Today I welcome Timothy Jay Smith to the blog to answer a few questions for Author Interview³.
1) Tell us 3 fun facts about your writing history
I wrote my first play when I was 10 years old. In it, a group of runaway slaves sat around a campfire singing ‘Nobody Know the Trouble I’ve Seen’ as one-by-one they slipped away into the night. It was a harbinger of the notion of social justice that would eventually find its way into all my work.
I started my first novel when I was 12 years old. When I showed the opening chapter to my mother, she said it was “dirty”. I didn’t understand why, but I knew dirty wasn’t good, so that put me off creative writing for a long time.
The first half of my adult life I spent working all over the world on projects to help disadvantaged people. For over two years, I managed a project to assist Palestinians following the 1993 Oslo Accords. One thing I learned was that everyone needed to be at the negotiating table to achieve an enduring peace. So I felt compelled to write a story of reconciliation—A Vision of Angels—that weaves together the lives of four families. If anybody had ever hoped that a book might change the world, I did. Unfortunately I didn’t manage to bring about peace in the Middle East, but I’ve continued writing nevertheless.
2) Describe your writing style in 3 words
3) Name 3 of your literary influences
4) Share your 3 favourite books
Cloud Atlas by David Mitchell
Burial Rites by Hannah Kent
Zorba the Greek by Nikos Kazantzakis
5) What are your 3 essential writing tools?
A room with a closed door
6) Where are your 3 favourite places to write?
In my home office
On a train
At a French café
7) Name 3 items on your writing wish list
New York Times bestseller list
Walking down the beach and seeing someone reading my book
8) What are your top 3 tips for aspiring writers?
Don’t ever get discouraged
9) Tell us 3 of your writing plans for the year ahead
Publishing my novel set in Greece, Fire on the Island
Making good progress on my new novel set in Istanbul, The Syrian Pietà
Starting a series of essays that will collectively become my memoir
10) Tell us about your latest release
The Fourth Courier book goes back a long way for me. In 1989, the Berlin Wall fell and Solidarity won the first free election in Poland in over sixty years. In the same year, Mikhail Gorbachev introduced new cooperative laws in the Soviet Union, which was an area of my expertise. I was invited to the Soviet Union as a consultant, which led to my consulting throughout the former Soviet bloc, eventually living for over two years in Poland.
At the time, there was a lot of smuggling across the border between Russia and Poland, giving rise to fears that nuclear material, too, might be slipping across. While on assignment in Latvia, I met with a very unhappy decommissioned Soviet general, who completely misunderstood my purpose for being there. When an official meeting concluded, he suggested we go for a walk where we could talk without being overheard.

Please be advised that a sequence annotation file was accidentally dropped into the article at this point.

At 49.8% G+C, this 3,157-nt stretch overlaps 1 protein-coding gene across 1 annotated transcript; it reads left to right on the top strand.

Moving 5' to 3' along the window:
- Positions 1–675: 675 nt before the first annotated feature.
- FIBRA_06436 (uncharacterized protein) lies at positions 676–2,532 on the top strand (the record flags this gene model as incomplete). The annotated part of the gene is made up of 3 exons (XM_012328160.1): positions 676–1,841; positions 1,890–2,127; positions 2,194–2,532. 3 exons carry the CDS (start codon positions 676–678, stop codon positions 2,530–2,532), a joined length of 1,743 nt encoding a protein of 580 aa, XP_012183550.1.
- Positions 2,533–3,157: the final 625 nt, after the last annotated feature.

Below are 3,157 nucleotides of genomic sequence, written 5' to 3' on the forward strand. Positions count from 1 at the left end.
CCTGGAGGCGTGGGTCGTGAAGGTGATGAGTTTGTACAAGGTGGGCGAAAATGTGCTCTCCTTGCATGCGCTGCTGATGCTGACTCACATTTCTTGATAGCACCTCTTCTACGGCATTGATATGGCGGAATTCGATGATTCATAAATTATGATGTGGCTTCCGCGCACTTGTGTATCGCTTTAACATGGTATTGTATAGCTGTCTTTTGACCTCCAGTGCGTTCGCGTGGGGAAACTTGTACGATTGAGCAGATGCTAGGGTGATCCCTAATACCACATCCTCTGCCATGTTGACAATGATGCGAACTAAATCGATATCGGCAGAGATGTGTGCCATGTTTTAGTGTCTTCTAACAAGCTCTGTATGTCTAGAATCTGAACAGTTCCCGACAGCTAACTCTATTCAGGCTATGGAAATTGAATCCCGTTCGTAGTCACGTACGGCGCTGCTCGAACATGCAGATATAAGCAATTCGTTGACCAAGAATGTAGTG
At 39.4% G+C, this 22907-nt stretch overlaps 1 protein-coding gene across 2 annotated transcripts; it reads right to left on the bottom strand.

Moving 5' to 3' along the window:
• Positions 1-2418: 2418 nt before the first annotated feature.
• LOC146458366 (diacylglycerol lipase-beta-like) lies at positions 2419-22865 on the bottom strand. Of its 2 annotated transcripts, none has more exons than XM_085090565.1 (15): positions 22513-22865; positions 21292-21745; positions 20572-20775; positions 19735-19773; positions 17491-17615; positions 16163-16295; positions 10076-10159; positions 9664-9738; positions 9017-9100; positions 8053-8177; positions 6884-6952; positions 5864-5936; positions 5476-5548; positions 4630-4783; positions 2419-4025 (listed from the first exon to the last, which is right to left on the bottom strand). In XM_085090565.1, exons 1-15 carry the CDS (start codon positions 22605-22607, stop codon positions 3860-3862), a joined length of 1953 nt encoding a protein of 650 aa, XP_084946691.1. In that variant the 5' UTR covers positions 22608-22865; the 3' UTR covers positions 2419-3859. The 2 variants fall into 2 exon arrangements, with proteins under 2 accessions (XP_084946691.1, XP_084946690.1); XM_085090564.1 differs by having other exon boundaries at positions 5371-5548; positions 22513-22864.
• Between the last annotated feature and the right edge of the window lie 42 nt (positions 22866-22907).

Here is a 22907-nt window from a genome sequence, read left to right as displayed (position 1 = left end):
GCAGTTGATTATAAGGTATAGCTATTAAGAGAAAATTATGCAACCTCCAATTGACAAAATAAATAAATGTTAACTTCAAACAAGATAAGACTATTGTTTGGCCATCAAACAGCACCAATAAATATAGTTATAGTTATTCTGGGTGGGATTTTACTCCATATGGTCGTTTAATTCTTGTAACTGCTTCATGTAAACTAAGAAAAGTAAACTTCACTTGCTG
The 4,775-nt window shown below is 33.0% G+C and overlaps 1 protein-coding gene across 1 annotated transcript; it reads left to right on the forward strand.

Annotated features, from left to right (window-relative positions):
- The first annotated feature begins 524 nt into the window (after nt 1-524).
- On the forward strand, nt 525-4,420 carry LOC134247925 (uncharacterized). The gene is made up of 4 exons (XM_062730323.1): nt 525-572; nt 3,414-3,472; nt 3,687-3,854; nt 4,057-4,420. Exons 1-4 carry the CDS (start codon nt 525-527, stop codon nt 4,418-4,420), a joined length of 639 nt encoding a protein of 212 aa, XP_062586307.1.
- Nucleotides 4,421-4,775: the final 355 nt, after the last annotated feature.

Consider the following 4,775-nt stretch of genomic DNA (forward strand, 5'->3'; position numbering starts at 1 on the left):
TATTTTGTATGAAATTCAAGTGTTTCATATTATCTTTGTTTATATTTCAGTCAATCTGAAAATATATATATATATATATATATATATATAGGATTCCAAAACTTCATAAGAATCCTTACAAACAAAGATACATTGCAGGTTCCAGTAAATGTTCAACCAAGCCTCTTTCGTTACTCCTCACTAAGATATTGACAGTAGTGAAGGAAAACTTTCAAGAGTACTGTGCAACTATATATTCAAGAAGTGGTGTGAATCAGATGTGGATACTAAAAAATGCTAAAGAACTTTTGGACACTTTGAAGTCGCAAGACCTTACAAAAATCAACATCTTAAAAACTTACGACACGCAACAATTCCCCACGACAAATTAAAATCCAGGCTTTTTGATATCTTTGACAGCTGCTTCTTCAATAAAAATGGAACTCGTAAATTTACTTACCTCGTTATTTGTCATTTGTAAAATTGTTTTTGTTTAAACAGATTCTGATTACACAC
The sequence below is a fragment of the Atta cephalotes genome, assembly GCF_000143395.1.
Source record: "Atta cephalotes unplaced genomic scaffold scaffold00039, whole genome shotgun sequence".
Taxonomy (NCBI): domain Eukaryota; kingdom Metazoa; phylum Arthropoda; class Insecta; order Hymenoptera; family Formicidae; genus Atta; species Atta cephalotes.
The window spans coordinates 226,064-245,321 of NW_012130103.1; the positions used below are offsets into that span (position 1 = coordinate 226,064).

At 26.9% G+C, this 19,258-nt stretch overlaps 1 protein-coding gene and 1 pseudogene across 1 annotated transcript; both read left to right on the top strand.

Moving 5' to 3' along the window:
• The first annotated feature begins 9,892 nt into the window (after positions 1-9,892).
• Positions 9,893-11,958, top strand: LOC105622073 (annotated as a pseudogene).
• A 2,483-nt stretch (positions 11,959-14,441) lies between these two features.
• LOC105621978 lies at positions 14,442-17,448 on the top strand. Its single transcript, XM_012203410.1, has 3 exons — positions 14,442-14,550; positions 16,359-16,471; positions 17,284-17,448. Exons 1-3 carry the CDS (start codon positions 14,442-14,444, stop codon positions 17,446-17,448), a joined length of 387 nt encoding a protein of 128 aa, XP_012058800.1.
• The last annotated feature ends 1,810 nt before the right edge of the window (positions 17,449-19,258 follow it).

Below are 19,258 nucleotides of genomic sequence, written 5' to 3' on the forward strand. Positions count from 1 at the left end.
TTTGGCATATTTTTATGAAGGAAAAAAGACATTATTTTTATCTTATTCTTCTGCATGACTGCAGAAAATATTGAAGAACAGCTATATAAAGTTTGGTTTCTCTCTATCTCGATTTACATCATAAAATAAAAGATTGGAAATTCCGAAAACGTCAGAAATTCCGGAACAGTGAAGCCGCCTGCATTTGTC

I followed him deep into a forest. I couldn’t imagine what he wanted. Finally we stopped, and he said, “I can get you anything you want.” I must have looked puzzled because he added, “Atomic.”
Then I understood. In an earlier conversation, there had been some passing remarks about the Soviets’ nuclear arsenal in Latvia, for which he had had some responsibility, and apparently still some access. While my real purpose for being there was to design a volunteer program for business specialists, he assumed that was a front and I was really a spy. Or perhaps he thought, I really did want to buy an atomic bomb!
Timothy Jay Smith
2 April 2019
Heat Level: Moderate to steamy
Amazon / Barnes & Noble
In The Fourth Courier, a series of grisly murders in Warsaw suddenly becomes an international case when radiation is detected on the third victim’s hands, raising fears that all the victims may have smuggled nuclear material out of the recently-defunct Soviet Union.
The FBI sends Special Agent Jay Porter to assist in the investigation. He teams up with a gay CIA agent, and when they learn that a Russian physicist who designed a portable atomic bomb is missing, the race is on to find him—and the bomb—before it ends up in the wrong hands.
Raised crisscrossing America pulling a small green trailer behind the family car, Timothy Jay Smith developed a ceaseless wanderlust that has taken him around the world many times. En route, he’s found the characters that people his work. Polish cops and Greek fishermen, mercenaries and arms dealers, child prostitutes and wannabe terrorists, Indian Chiefs and Indian tailors: he’s hung with them all in an unparalleled international career that saw him smuggle banned plays from behind the Iron Curtain, maneuver through Occupied Territories, represent the U.S. at the highest levels of foreign governments, and stowaway aboard a ‘devil’s barge’ for a three-day crossing from Cape Verde that landed him in an African jail.
Tim brings the same energy to his writing that he brought to a distinguished career, and as a result, he has won top honors for his novels, screenplays and stage plays in numerous prestigious competitions. Fire on the Island won the Gold Medal in the 2017 Faulkner-Wisdom Competition for the Novel, and his screenplay adaptation of it was named Best Indie Script by WriteMovies. Another novel, The Fourth Courier, set in Poland, published in 2019 by Arcade Publishing, has received tremendous reviews. Previously, he won the Paris Prize for Fiction (now the Paris Literary Prize) for his novel, A Vision of Angels. Kirkus Reviews called Cooper’s Promise “literary dynamite” and selected it as one of the Best Books of 2012.